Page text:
As a part of the Women in Engineering Day week, Express Computer has interviewed eminent personalities from the technology space to give more perspective on how women are thriving in this industry.
A dream of making India a superpower and an extreme passion for science and engineering, Express Computer gets in an exclusive conversation with Jaya Vaidhyanathan, CEO of BCT Digital (Bahwan CyberTek group) to understand her journey better.
Jaya has worked extensively on starting rt360 which is a risk management portfolio for Fintech and joined BCT to kickstart their Fintech initiatives. The product portfolio now addresses all types of risks a bank faces such as Model Risk, Operational Risk, Technology Risk, and Liquidity Risk. The product is coupled with AI, RPA, and blockchain.
Knowing that gender biases exist, how difficult is it to be a woman and thrive in your specific field?
We have to go a long way to achieve the status of gender neutrality. Women have to work twice as hard to prove themselves. The only way to get a seat at the board room is to be exceptionally good at what you do. While we all have priorities, women seem to have much more on their plate both at work and home, so keeping the focus is critical to success. The only way to get over is to look at each challenge as a stepping stone to grow. Be irreplaceable.
What role do you think technology plays in contemporary times in the BFSI Industry?
Technology is the backbone for everything that we do today, and BFSI Industry is no exception. There are significant issues at a national and global level that is confronting the BFSI industry – for instance, Non-Performing Assets (NPA). To manage a problem of this magnitude requires sophisticated and disruptive technologies like AI to dissect diversified data from various sources. In the case of NPA, real-time alerts are essential for the BFSI industry. The decision-making process must be shortened to split-seconds synthesizing technology.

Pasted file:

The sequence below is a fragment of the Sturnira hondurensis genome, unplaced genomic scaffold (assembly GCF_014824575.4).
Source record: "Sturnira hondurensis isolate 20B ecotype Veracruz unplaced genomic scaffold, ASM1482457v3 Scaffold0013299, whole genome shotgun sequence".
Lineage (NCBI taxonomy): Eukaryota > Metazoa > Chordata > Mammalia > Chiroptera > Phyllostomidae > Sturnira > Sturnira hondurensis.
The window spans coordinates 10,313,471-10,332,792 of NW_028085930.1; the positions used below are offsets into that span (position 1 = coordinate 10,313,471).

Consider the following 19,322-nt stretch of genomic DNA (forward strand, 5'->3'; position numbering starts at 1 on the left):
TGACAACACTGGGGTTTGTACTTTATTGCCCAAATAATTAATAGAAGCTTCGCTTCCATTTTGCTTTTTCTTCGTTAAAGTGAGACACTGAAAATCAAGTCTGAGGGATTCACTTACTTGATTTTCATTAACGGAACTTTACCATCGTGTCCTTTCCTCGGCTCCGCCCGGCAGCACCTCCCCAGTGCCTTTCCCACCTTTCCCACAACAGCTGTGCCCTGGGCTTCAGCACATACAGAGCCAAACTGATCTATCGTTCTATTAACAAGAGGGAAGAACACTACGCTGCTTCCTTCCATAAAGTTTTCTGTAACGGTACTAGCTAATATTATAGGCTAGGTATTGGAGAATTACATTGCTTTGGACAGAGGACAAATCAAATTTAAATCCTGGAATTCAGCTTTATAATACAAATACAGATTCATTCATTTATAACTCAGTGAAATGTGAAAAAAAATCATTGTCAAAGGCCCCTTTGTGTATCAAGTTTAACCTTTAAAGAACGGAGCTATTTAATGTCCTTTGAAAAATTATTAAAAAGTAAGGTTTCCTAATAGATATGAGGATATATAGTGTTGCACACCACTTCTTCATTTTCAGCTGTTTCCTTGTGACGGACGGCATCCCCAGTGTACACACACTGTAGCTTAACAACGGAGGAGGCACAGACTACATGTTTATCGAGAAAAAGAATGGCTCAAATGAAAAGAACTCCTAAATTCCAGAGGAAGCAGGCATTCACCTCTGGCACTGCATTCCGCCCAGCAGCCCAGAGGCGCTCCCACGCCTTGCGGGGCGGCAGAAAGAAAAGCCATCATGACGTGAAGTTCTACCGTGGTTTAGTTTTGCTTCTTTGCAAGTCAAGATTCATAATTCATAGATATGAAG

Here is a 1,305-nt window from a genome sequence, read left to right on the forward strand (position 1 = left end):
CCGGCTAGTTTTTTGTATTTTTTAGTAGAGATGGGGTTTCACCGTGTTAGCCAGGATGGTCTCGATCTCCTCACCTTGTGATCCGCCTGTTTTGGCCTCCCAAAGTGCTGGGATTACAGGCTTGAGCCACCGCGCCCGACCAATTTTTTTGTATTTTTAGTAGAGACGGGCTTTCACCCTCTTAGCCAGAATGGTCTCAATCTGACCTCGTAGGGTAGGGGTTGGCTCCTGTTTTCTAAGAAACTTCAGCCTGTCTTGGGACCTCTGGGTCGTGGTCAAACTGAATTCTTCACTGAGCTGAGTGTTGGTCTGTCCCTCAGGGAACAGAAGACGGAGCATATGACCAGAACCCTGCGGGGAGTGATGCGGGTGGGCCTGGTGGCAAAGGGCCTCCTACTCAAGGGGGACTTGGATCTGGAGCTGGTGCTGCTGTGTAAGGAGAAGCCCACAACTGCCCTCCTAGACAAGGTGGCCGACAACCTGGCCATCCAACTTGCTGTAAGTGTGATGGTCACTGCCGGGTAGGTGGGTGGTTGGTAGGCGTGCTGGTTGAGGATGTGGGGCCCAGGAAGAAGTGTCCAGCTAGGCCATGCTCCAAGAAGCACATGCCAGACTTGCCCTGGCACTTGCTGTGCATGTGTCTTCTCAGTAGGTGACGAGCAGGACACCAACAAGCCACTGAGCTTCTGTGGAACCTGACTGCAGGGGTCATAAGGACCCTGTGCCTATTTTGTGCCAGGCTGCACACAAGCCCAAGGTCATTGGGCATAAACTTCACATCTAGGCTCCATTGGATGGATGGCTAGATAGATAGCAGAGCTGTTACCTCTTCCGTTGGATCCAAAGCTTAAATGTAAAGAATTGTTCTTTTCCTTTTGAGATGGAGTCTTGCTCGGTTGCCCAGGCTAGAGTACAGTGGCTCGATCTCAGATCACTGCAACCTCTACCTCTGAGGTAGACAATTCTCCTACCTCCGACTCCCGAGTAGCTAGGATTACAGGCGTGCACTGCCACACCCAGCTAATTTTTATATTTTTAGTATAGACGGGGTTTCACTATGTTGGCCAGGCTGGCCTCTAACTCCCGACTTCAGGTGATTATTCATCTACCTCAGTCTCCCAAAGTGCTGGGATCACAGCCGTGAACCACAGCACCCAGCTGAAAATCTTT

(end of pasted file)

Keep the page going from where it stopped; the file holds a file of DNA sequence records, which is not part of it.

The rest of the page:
In the past, we have looked at data through limited sources such as core banking, loan origination, etc., to name a few. However, to tackle large scale issues like the NPA, the quantum of data is enormous. A few human beings can’t comprehend and make intelligent decisions within a short span. Technologies like Early Warning System that uses AI, today can quickly ingest the data and provide insights and alerts that can be accessed on digital mediums and in formats that are easy for human consumption. Data includes information from credit bureaus, real-time alerts on corporate actions, etc., through digital sources that synthesize huge volumes of not just structured but unstructured data sources as well, thereby making technology inevitable in decision making. An AI or ML propelled technology layer can analyze three thousand different data points arriving at decisions based on intelligent pattern matching accurately within microseconds. Therefore, I believe that technology is irreplaceable and a crucial component of the BFSI industry.
Can we rely on technology solely to be the panacea for all problems? If so, how?